- Which is correct Sally and me or Sally and I?
- What is the rule for using I or me in a sentence?
- Is it grammatically correct to say her and I?
- Which is correct sentence?
- How do you use me in a sentence?
- Can I say me and my friend?
- Is it me and Joe or Joe and I?
- Do you say me and John or John and I?
- Which is correct you too or you to?
- Why is me and my friend wrong?
- Do I say this is she or this is her?
- In which sentence is use with I?
Which is correct Sally and me or Sally and I?
We use I when it is the subject of the sentence – the person doing the action.
✔ Sally and I went to the movies.
Me (and us, him, her, you, and them) are also pronouns but they substitute for the object of the verb..
What is the rule for using I or me in a sentence?
“I” should be used because it’s the correct choice when it comes to subjects. It can also be helpful to consider the position of the word in the sentence. “I” is used before the verb, while “me” is almost always used after the verb (the exception being the predicate nominative).
Is it grammatically correct to say her and I?
“She and I” because both are subject pronouns. “Her” is an object pronoun so you would use “me” not “I” so it would be “her and me”. … And if the girl is the object of the sentence along with “me”, it would be correct to say “her and me.”
Which is correct sentence?
In order for a sentence to be grammatically correct, the subject and verb must both be singular or plural.
How do you use me in a sentence?
Sometimes it can be tricky to determine if you should be using “me” or “I” in a sentence. Use the pronoun “I” when the person speaking is doing the action, either alone or with someone else. Use the pronoun “me” when the person speaking is receiving the action of the verb in some way, either directly or indirectly.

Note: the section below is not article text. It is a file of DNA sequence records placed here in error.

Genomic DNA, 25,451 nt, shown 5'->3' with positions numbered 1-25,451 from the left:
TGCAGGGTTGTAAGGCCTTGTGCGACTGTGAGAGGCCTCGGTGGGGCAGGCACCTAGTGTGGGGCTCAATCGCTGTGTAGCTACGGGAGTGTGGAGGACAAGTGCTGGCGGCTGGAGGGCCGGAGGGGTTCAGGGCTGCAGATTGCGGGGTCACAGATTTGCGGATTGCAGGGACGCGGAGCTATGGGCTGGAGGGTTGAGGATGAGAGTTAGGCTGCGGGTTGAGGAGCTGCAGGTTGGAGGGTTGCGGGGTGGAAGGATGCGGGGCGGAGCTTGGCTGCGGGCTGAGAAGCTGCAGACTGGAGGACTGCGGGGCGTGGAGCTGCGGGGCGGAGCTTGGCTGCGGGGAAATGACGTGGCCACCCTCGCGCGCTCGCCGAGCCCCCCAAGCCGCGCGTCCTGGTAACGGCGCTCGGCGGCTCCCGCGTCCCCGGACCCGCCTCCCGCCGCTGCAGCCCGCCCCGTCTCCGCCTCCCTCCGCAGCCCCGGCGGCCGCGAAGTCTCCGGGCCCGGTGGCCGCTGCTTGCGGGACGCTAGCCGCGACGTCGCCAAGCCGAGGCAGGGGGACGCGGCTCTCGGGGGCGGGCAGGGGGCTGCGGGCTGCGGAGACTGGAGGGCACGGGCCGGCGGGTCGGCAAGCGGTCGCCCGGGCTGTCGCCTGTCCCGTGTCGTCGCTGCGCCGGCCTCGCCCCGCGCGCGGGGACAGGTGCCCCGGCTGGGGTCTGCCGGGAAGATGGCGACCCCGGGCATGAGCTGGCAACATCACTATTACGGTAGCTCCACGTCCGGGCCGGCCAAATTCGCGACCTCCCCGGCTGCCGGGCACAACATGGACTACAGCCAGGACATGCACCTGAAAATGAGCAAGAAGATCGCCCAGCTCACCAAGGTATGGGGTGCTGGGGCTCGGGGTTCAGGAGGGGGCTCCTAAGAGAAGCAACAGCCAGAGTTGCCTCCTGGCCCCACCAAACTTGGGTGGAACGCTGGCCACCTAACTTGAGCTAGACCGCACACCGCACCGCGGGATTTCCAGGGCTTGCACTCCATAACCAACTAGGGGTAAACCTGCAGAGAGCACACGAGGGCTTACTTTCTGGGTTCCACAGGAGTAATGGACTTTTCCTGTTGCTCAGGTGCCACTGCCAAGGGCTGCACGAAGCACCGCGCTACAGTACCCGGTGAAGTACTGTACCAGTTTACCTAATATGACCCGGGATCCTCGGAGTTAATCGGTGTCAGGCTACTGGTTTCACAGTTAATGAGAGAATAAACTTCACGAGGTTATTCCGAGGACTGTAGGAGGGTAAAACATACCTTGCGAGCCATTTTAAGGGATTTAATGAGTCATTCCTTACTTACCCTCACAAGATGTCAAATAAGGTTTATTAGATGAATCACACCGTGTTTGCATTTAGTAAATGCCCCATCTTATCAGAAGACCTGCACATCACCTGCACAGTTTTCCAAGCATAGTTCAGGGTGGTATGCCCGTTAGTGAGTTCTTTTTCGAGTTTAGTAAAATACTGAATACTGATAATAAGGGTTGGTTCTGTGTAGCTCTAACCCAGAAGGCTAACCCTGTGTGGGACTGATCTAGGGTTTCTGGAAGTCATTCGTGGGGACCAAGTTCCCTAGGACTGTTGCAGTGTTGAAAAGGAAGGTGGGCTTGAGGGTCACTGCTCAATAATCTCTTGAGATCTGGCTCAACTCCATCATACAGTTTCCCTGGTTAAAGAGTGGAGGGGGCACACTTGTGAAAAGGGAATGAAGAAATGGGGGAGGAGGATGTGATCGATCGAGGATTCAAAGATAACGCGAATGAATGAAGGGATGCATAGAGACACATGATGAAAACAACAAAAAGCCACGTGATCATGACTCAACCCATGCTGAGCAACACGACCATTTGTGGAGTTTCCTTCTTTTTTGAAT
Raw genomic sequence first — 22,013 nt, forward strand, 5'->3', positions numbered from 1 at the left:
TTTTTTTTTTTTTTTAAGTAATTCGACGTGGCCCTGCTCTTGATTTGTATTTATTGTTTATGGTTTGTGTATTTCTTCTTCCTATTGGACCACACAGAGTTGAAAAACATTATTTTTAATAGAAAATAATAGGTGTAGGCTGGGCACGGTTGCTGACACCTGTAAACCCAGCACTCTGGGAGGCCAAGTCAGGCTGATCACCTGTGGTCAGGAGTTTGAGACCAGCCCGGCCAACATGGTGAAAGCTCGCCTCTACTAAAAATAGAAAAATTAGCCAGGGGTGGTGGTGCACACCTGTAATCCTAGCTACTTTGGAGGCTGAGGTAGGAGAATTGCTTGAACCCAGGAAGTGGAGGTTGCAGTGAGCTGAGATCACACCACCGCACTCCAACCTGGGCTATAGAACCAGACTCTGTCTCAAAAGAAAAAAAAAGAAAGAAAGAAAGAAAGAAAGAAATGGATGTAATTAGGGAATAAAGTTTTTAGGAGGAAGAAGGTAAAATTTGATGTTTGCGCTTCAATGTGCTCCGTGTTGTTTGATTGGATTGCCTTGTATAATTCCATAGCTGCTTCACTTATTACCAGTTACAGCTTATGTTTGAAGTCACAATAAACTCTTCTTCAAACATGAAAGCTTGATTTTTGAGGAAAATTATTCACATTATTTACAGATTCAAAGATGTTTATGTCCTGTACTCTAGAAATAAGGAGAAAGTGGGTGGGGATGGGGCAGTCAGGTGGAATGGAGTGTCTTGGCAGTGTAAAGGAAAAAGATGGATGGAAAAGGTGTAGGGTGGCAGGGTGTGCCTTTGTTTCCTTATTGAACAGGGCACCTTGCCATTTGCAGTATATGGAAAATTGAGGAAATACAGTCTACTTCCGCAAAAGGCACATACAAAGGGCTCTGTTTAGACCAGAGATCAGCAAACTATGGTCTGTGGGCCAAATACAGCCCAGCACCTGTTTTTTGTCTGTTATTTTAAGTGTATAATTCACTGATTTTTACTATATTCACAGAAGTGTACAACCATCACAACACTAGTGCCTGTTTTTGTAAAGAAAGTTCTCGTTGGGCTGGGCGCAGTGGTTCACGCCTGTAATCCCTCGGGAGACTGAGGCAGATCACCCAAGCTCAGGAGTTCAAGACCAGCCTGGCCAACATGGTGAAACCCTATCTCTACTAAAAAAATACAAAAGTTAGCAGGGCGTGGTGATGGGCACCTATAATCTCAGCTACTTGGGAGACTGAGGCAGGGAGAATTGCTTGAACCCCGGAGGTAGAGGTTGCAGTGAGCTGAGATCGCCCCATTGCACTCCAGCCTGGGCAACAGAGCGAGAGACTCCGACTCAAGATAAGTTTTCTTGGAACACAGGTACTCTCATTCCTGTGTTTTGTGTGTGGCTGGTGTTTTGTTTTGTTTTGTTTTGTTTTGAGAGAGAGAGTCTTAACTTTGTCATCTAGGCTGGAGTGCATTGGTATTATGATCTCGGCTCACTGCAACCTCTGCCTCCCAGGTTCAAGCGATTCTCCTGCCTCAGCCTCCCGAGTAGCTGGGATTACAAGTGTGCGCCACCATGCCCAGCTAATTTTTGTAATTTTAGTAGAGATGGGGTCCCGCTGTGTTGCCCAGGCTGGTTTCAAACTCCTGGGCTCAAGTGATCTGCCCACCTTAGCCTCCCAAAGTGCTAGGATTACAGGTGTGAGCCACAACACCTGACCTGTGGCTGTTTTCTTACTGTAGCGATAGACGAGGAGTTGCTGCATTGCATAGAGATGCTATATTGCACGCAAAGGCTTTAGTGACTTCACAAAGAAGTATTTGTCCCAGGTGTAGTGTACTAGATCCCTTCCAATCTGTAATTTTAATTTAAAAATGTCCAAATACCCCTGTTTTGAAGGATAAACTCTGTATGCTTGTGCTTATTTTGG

Can I say me and my friend?
The answer is it depends. “My friend and I” would be the subject of the sentence whereas we say “my friend and me” when it is the object.
Is it me and Joe or Joe and I?
In sentence a), Jenny and me/I are the subjects of the verb joined. Therefore, the subject pronoun, I, is considered correct. You will certainly hear native speakers say, “Jenny and me,” and it may be acceptable in spoken English, but most traditional grammarians and English teachers will disapprove.
Do you say me and John or John and I?
Both are correct when used appropriately. “John and I,” the nominative form, is used as the subject of a sentence or the subject of a clause. “John and me,” the accusative or object form, is used as the object of a preposition or the direct or indirect object of a verb. “John and I gave him a book.”
Which is correct you too or you to?
To is a preposition with several meanings, including “toward” and “until.” Too is an adverb that can mean “excessively” or “also.” Just to be clear: two is pronounced the same as to and too, but it can’t be used instead of either of them because it’s a number.
Why is me and my friend wrong?
You should use you and I when this acts as a subject and me and you when this acts as an object. The first half of your second example isn’t wrong because of the word order (ie Me and my friends vs My friends and me) it is wrong because me can’t be the subject of the sentence.
Do I say this is she or this is her?
“This is she” is grammatically correct. The verb “to be” acts as a linking verb, equating subject and object. So this is she and she is this; “she” and “this” are one and the same, interchangeable, and to be truly interchangeable they must both play the same grammatical role—that of the subject.
In which sentence is use with I?
When ‘I’ is used as the First Person Singular Pronoun in a sentence, it has to be followed by the verb “am” only. In all other cases where ‘I’ can be used just as a word, then it can be combined with the verb ‘is’. e.g. ‘I’ is the outward manifestation of your ego. ‘I’ is mostly followed by ‘am’ and very rarely by ‘is.